As you can see from our position as I write this at 0600 local time we are quite close to the equator, and our destination of San Cristobal Island in the Galapagos. Details include 72 NM to the equator and a total of 150 NM to the harbor where we expect to anchor. We have been sailing overnight at around 6 knots which if we continue means an arrival tomorrow morning. There is only one hitch. In checking over the documentation we need, various entry requirements etc. I re-read the last footnote on the contract with the agent (required) who is handling all the entry details and logistics. The footnote said "for vessels arriving or departing on a weekend or National Holiday the charge is double" Not exactly specific as there are a list of charges, about 20 in all, that total a bit over $2,400. I am not sure I want to double that so have emailed the agent seeking alternative ideas to hanging out in the ocean from Saturday morning to Monday morning. On the bright side yesterday we got a taste of the wildlife in this part of the world. First, as mentioned before are the birds. There is a family of about 15 or so Red Footed Boobies (with blue beaks)(Charlene knows about such things) that have been leading us for the past 2 days. Other than the mess they leave all over the boat it is an amazing performance to watch. Some are always flying and one or two are always perched on the bow pulpit. Then there was this enormous turtle that waddled by yesterday. At first I thought it was a large tree, but turns out it was (I think) a large Leatherback turtle. Later in the day we were joined by more birds, including big black Frigate birds. No sooner had our naturalist (Charlene) said they were usually accompanying whales and or dolphins then the dolphins showed up in very large numbers. Hard to say but there may have been 20 or more. Breathtaking as that sight was it sort of paled in comparison to the pods of whales we were soon sailing through. The consensus aboard was they were Minke whales, based on their size and location of dorsal fin. They appeared to be resting as they were just swimming around lazily and there were probably 20 or so of those. All this provided a good couple of hours of "wow, you see that?" At least they all seem friendly. More later.................

A Stitch in Time.....

11 May 2017 | Pacific Ocean
Larry Green
Seven hundred twenty-one nautical miles behind us, two hundred seventy-two to go. About 81 nm before we get there, based on our current course, we shall cross the equator to the never ending, everlasting joy of all aboard. A boat full of shellbacks will pay homage to King Neptune as has been done for centuries. We can then move on to newer and greater accomplishments.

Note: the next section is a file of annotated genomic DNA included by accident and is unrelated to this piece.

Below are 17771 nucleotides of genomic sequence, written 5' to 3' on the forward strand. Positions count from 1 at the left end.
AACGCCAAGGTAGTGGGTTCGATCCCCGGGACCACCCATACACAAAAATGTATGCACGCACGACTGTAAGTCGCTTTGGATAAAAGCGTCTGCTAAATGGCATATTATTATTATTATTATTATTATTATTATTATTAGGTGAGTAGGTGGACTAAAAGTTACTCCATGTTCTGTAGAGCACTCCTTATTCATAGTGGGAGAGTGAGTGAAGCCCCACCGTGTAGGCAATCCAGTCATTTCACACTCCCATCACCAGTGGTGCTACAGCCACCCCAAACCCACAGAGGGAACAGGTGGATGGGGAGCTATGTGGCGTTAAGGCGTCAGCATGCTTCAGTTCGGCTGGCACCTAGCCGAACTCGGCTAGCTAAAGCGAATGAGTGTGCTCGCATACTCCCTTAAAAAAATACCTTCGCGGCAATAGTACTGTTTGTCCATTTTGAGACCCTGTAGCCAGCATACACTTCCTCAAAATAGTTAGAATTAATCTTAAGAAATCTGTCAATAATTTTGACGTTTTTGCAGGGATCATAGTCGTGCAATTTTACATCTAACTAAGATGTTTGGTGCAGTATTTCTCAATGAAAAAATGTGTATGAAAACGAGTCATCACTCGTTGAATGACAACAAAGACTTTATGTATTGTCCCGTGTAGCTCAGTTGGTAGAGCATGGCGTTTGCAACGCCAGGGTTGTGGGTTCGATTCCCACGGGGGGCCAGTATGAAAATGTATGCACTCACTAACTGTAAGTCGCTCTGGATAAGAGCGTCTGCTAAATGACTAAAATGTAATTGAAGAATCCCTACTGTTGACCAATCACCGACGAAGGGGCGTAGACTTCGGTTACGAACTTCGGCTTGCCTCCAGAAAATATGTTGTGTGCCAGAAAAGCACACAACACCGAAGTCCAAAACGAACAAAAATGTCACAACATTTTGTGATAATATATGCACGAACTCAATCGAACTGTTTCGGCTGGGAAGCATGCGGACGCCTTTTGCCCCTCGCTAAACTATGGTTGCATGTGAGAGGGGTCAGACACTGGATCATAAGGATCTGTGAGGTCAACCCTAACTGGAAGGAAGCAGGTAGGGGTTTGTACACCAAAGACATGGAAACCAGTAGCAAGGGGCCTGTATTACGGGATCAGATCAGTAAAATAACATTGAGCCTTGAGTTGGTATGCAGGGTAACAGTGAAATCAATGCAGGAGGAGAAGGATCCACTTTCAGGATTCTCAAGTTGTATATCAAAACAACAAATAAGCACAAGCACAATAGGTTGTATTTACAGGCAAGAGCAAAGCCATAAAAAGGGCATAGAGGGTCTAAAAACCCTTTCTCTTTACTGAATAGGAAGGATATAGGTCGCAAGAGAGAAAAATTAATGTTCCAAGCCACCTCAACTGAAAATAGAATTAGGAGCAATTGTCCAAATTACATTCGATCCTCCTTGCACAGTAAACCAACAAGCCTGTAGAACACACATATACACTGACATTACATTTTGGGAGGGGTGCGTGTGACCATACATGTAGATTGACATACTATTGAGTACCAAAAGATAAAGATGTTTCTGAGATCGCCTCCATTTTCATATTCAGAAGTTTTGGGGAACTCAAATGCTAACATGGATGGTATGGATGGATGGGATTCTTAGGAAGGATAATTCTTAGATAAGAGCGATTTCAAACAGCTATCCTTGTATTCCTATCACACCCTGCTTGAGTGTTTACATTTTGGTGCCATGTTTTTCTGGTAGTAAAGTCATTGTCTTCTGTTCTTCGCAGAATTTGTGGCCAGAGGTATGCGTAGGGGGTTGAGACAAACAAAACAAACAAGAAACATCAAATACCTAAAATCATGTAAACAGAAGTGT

In other news from afar there is an old saying, which I believe goes something like "a stitch in time saves nine". One of the items of regular and routine maintenance is to have a sail loft examine all the sails for wear and potential problems, as well as carefully examining the stitching of all the seams and attachment points. The reason for this careful examination of the stitching is that the thread used in sail making, though terribly expensive, is not immune to damage from chafe and the Sun. We had this task completed while we were in Panama, along with washing the sails which is a normal part of the process.

So, to say I was surprised yesterday morning would be a major understatement. Surprised at what you may be thinking. For the first time since we left Panama yesterday morning was quite beautiful, sunshine a nice breeze of 10 to 12 knots etc. The surprise came when I unfurled the genoa and as soon as I started to sheet it in the stainless steel ring that is sewn into the clew (corner where the sheets attach) was free of the sail and the sail was free of it. There are five pieces of a special webbing tape sewn in a manner to appropriately spread the loads on the stainless ring across the sail. Each side of the tape is 8" long and there are four rows of sig zag stitches spaced about 1/8th of an inch apart. Pretty nearly every one of those stitches broke with the slightest of pressure applied.